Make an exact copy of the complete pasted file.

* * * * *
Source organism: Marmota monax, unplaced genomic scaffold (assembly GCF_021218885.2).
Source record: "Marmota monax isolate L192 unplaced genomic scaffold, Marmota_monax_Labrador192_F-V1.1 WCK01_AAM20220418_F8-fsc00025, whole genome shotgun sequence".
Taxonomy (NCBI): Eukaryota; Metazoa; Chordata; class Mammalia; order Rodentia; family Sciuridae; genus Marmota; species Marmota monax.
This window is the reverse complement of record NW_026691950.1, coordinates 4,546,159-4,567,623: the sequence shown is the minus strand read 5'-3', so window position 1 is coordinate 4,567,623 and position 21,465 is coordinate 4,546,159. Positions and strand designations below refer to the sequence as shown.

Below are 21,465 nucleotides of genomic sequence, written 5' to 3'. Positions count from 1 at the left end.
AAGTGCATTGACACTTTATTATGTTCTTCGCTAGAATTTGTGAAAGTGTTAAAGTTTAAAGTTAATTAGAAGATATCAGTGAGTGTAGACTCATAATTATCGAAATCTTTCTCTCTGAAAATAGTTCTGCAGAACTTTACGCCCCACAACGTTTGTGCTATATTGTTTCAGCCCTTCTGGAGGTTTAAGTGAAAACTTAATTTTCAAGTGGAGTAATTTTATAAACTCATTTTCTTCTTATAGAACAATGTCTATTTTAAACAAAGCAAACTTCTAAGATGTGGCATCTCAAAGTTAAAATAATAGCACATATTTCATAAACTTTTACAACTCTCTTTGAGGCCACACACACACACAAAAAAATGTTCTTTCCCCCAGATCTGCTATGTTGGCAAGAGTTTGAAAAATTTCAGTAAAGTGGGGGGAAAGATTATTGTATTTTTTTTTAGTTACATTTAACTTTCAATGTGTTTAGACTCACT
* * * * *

Source organism: Marmota monax, unplaced genomic scaffold (assembly GCF_021218885.2).
Source record: "Marmota monax isolate L192 unplaced genomic scaffold, Marmota_monax_Labrador192_F-V1.1 WCK01_AAM20220418_F8-fsc00025, whole genome shotgun sequence".
Taxonomy (NCBI): Eukaryota; Metazoa; Chordata; class Mammalia; order Rodentia; family Sciuridae; genus Marmota; species Marmota monax.
This window is the reverse complement of record NW_026691950.1, coordinates 4,546,159-4,567,623: the sequence shown is the minus strand read 5'-3', so window position 1 is coordinate 4,567,623 and position 21,465 is coordinate 4,546,159. Positions and strand designations below refer to the sequence as shown.

Below are 21,465 nucleotides of genomic sequence, written 5' to 3'. Positions count from 1 at the left end.
AAGTGCATTGACACTTTATTATGTTCTTCGCTAGAATTTGTGAAAGTGTTAAAGTTTAAAGTTAATTAGAAGATATCAGTGAGTGTAGACTCATAATTATCGAAATCTTTCTCTCTGAAAATAGTTCTGCAGAACTTTACGCCCCACAACGTTTGTGCTATATTGTTTCAGCCCTTCTGGAGGTTTAAGTGAAAACTTAATTTTCAAGTGGAGTAATTTTATAAACTCATTTTCTTCTTATAGAACAATGTCTATTTTAAACAAAGCAAACTTCTAAGATGTGGCATCTCAAAGTTAAAATAATAGCACATATTTCATAAACTTTTACAACTCTCTTTGAGGCCACACACACACACAAAAAAATGTTCTTTCCCCCAGATCTGCTATGTTGGCAAGAGTTTGAAAAATTTCAGTAAAGTGGGGGGAAAGATTATTGTATTTTTTTTTAGTTACATTTAACTTTCAATGTGTTTAGACTCACT